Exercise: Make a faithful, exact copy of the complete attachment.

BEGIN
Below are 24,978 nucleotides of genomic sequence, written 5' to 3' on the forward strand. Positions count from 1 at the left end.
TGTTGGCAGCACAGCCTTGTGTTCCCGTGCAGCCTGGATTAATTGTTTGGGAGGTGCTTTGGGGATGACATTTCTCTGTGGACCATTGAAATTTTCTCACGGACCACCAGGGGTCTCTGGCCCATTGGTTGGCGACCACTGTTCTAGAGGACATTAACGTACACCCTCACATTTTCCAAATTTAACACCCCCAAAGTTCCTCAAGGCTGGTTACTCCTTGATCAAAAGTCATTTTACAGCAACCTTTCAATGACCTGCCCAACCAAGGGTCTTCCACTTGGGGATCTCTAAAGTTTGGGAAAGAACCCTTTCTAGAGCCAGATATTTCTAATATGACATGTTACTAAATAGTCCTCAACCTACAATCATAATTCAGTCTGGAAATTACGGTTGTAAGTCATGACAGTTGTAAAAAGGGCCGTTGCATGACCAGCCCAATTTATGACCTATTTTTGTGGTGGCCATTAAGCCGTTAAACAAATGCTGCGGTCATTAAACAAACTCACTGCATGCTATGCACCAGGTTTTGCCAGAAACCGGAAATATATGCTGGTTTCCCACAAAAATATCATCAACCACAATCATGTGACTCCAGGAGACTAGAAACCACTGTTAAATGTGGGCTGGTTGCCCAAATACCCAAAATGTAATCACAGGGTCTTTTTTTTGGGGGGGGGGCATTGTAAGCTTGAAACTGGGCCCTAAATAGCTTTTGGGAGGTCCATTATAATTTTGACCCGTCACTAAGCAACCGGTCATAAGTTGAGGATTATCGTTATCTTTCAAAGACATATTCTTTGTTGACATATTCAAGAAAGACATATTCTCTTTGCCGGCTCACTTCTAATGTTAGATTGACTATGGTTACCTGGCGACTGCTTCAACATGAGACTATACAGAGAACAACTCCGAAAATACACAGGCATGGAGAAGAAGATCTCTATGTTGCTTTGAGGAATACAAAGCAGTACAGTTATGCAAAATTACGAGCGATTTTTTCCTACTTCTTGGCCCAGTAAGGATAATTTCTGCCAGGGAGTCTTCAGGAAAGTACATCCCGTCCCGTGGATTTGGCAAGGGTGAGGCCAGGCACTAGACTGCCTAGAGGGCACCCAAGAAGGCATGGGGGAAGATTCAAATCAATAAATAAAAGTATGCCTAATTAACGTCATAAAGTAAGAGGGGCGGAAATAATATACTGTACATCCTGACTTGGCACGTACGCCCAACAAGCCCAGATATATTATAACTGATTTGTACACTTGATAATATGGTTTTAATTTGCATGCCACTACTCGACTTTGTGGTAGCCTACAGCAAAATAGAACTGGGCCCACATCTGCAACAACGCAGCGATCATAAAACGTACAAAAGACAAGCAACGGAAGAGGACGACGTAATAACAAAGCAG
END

Below are 24,978 nucleotides of genomic sequence, written 5' to 3' on the forward strand. Positions count from 1 at the left end.
TGTTGGCAGCACAGCCTTGTGTTCCCGTGCAGCCTGGATTAATTGTTTGGGAGGTGCTTTGGGGATGACATTTCTCTGTGGACCATTGAAATTTTCTCACGGACCACCAGGGGTCTCTGGCCCATTGGTTGGCGACCACTGTTCTAGAGGACATTAACGTACACCCTCACATTTTCCAAATTTAACACCCCCAAAGTTCCTCAAGGCTGGTTACTCCTTGATCAAAAGTCATTTTACAGCAACCTTTCAATGACCTGCCCAACCAAGGGTCTTCCACTTGGGGATCTCTAAAGTTTGGGAAAGAACCCTTTCTAGAGCCAGATATTTCTAATATGACATGTTACTAAATAGTCCTCAACCTACAATCATAATTCAGTCTGGAAATTACGGTTGTAAGTCATGACAGTTGTAAAAAGGGCCGTTGCATGACCAGCCCAATTTATGACCTATTTTTGTGGTGGCCATTAAGCCGTTAAACAAATGCTGCGGTCATTAAACAAACTCACTGCATGCTATGCACCAGGTTTTGCCAGAAACCGGAAATATATGCTGGTTTCCCACAAAAATATCATCAACCACAATCATGTGACTCCAGGAGACTAGAAACCACTGTTAAATGTGGGCTGGTTGCCCAAATACCCAAAATGTAATCACAGGGTCTTTTTTTTGGGGGGGGGGCATTGTAAGCTTGAAACTGGGCCCTAAATAGCTTTTGGGAGGTCCATTATAATTTTGACCCGTCACTAAGCAACCGGTCATAAGTTGAGGATTATCGTTATCTTTCAAAGACATATTCTTTGTTGACATATTCAAGAAAGACATATTCTCTTTGCCGGCTCACTTCTAATGTTAGATTGACTATGGTTACCTGGCGACTGCTTCAACATGAGACTATACAGAGAACAACTCCGAAAATACACAGGCATGGAGAAGAAGATCTCTATGTTGCTTTGAGGAATACAAAGCAGTACAGTTATGCAAAATTACGAGCGATTTTTTCCTACTTCTTGGCCCAGTAAGGATAATTTCTGCCAGGGAGTCTTCAGGAAAGTACATCCCGTCCCGTGGATTTGGCAAGGGTGAGGCCAGGCACTAGACTGCCTAGAGGGCACCCAAGAAGGCATGGGGGAAGATTCAAATCAATAAATAAAAGTATGCCTAATTAACGTCATAAAGTAAGAGGGGCGGAAATAATATACTGTACATCCTGACTTGGCACGTACGCCCAACAAGCCCAGATATATTATAACTGATTTGTACACTTGATAATATGGTTTTAATTTGCATGCCACTACTCGACTTTGTGGTAGCCTACAGCAAAATAGAACTGGGCCCACATCTGCAACAACGCAGCGATCATAAAACGTACAAAAGACAAGCAACGGAAGAGGACGACGTAATAACAAAGCAG